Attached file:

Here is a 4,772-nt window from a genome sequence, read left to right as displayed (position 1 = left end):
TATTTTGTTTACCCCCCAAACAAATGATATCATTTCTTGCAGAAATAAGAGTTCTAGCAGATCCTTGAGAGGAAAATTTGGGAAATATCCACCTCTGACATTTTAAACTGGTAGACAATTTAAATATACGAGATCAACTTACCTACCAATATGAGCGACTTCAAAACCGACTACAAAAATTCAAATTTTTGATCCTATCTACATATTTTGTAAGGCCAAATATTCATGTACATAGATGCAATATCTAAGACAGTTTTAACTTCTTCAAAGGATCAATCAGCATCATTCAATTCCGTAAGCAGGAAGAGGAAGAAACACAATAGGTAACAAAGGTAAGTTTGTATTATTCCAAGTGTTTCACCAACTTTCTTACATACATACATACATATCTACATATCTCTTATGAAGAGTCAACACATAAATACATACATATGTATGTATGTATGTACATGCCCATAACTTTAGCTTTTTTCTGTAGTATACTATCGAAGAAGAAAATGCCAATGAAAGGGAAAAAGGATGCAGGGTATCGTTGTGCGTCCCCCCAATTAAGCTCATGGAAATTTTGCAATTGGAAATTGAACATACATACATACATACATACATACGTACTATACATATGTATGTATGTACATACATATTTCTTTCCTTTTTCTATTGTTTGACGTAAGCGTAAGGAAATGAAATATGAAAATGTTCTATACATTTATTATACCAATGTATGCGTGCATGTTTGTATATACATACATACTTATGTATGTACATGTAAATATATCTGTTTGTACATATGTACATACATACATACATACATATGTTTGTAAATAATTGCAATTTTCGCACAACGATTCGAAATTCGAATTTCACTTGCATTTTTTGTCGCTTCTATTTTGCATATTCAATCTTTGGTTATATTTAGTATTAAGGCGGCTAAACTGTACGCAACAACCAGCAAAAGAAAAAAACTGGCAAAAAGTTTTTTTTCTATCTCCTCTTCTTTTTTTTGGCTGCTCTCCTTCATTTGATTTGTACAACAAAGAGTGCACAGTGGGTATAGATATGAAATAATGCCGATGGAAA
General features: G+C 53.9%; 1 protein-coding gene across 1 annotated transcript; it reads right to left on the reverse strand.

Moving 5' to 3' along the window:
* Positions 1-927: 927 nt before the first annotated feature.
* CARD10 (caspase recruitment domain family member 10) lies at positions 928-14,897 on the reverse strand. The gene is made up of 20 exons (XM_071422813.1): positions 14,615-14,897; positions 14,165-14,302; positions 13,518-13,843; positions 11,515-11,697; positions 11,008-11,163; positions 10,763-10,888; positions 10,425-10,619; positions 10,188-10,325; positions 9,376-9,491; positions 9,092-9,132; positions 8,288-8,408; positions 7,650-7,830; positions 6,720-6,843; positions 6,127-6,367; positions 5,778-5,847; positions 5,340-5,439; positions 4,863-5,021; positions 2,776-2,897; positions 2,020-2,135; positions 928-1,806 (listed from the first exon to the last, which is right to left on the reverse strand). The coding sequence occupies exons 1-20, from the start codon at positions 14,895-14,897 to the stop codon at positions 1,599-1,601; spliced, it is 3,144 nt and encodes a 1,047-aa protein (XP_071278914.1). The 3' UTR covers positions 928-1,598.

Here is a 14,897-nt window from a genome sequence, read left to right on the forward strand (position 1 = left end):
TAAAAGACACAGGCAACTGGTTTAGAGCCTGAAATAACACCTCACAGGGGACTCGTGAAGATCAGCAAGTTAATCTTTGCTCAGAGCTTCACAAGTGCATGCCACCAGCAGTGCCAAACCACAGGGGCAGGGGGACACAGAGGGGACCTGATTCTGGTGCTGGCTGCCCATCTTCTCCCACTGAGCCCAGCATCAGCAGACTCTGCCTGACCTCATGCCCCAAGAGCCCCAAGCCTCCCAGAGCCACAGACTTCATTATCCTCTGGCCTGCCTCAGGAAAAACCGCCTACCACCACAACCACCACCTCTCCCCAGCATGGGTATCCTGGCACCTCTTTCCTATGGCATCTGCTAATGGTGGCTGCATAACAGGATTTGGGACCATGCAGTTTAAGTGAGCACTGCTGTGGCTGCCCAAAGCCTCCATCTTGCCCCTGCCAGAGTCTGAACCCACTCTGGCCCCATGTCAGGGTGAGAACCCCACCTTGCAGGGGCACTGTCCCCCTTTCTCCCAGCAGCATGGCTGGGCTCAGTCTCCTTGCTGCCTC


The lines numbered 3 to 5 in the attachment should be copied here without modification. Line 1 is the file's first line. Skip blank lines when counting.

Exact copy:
General features: G+C 53.9%; 1 protein-coding gene across 1 annotated transcript; it reads right to left on the reverse strand.

Moving 5' to 3' along the window:
* Positions 1-927: 927 nt before the first annotated feature.